Interesting thread, and interesting answers to the question as well. However it seems predicated on feelings for the employee or a matter of what they "deserve", none of which is relevant to what the person makes. I know, I know, we're supposed to be compassionate and businesses are supposed to exist as a means for the employees to be happy. But that is simply not reality.
I've owned my business now for just short of 8 years. I have hired and fired many people. I've even fired a few customers. One thing I can honestly say about owning a business is that unless you actually do, you have no idea what it takes to make it work. I don't say that to sound better than others, I mean that even after 2 years of research and planning to open my shop there are still things that happen that I never anticipated. And there are a lot of expenses as well. Too many to list, too many new things that come along, new regulations, changes in procedures, vendors, market, etc. I have made mistakes in most of these, and overpaying an employee has certainly been one of them.
The fact is in any business there is a formula that determines what the employee pay will be, and any manager or owner who determines it based on feelings is either making a mistake or is in a field that is not competitive. The short story for my field and area is just over 30%. Conversely that equates to 325%. So a person making $10 an hour has to have a net production of $32.50 per hour. I don't even know what minimum wage is right now. Let's call it $7.45 an hour. In order for them to be worth what they are being paid they have to produce nearly $25 an hour NET to get that. It matters not if they have been producing that for 5 days or 5 years. The cost of employment is considerably more than what the hourly wage is as well. For each of my employees on top of their wages I have my half of FICA, uniforms, workers comp and unemployment insurance to consider. Above that there are many other static expenses, such as advertising, power, phones, heat, accounting, rent, internet, in my case subscriptions to technical information sites, taxes, compliance costs, you get the picture.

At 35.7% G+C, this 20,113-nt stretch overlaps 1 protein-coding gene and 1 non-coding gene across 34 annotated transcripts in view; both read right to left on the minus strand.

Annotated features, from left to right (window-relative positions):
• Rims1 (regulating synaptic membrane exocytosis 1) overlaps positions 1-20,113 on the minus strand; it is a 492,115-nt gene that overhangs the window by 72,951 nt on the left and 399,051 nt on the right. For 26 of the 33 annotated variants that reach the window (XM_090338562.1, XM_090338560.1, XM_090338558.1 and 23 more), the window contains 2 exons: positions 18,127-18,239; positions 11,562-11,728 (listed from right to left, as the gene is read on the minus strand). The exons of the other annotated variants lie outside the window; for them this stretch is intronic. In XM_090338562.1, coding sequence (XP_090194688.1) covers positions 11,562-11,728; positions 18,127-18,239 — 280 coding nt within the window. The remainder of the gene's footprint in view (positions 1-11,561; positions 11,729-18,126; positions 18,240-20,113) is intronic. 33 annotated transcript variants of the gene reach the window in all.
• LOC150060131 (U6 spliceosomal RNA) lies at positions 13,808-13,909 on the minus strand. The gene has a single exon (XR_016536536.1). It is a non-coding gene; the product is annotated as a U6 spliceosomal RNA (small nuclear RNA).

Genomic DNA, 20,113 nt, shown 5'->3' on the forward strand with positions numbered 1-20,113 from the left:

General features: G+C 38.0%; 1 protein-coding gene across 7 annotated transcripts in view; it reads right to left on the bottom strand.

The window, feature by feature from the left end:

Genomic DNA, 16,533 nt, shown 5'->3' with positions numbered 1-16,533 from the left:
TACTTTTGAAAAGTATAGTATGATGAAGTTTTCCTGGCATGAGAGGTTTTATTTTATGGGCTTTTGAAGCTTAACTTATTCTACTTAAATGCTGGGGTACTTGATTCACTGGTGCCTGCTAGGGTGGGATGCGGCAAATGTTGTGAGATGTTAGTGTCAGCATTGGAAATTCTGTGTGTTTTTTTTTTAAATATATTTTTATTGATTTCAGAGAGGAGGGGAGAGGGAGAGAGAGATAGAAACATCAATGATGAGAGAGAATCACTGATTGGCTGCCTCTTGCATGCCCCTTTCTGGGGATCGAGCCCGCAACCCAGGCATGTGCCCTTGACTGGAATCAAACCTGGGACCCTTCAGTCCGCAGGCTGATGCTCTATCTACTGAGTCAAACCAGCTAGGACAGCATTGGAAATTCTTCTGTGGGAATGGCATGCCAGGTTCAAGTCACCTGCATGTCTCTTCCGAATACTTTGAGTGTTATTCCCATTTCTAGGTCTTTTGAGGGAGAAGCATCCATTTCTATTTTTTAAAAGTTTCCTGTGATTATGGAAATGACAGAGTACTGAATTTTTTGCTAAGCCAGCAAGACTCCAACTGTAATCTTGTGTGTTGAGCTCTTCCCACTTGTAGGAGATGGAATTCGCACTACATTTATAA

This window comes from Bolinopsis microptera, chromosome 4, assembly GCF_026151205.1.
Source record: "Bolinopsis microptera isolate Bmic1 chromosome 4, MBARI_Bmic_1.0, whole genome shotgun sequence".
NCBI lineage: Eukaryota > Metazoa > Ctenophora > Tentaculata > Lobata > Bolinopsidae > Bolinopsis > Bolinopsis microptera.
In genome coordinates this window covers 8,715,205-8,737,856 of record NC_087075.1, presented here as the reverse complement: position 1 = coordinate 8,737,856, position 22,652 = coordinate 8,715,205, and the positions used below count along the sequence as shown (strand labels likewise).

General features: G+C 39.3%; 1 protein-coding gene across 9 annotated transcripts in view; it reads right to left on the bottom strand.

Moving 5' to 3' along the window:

So to ask a hypothetical question about what "you" would do in itself exposes a lack of understanding of business operation (no offense to the OP).
I once worked with a guy who did oil changes in a dealership. He did some other little things, wiper blades, the occasional tire repair, but mostly oil changes. And he was GOOD. The best I had ever seen actually. He had a good attitude, he was efficient, and he was loyal. At one point he went to our manager and asked for a raise. One of the arguments he used was that he had 10 years of experience. I'll never forget what the manager said to him. He said "Billy, I like you. But you don't have 10 years of experience. There is no such thing as 10 years of experience doing what you do. What you have is 2 years of experience 5 times over. If you want to make what these guys make (meaning other techs like me) then do what they do."
and eight years and going strong is great
i have been in management for 20+ years....and i am still learning
and still making the occasional errors that cost me and the business money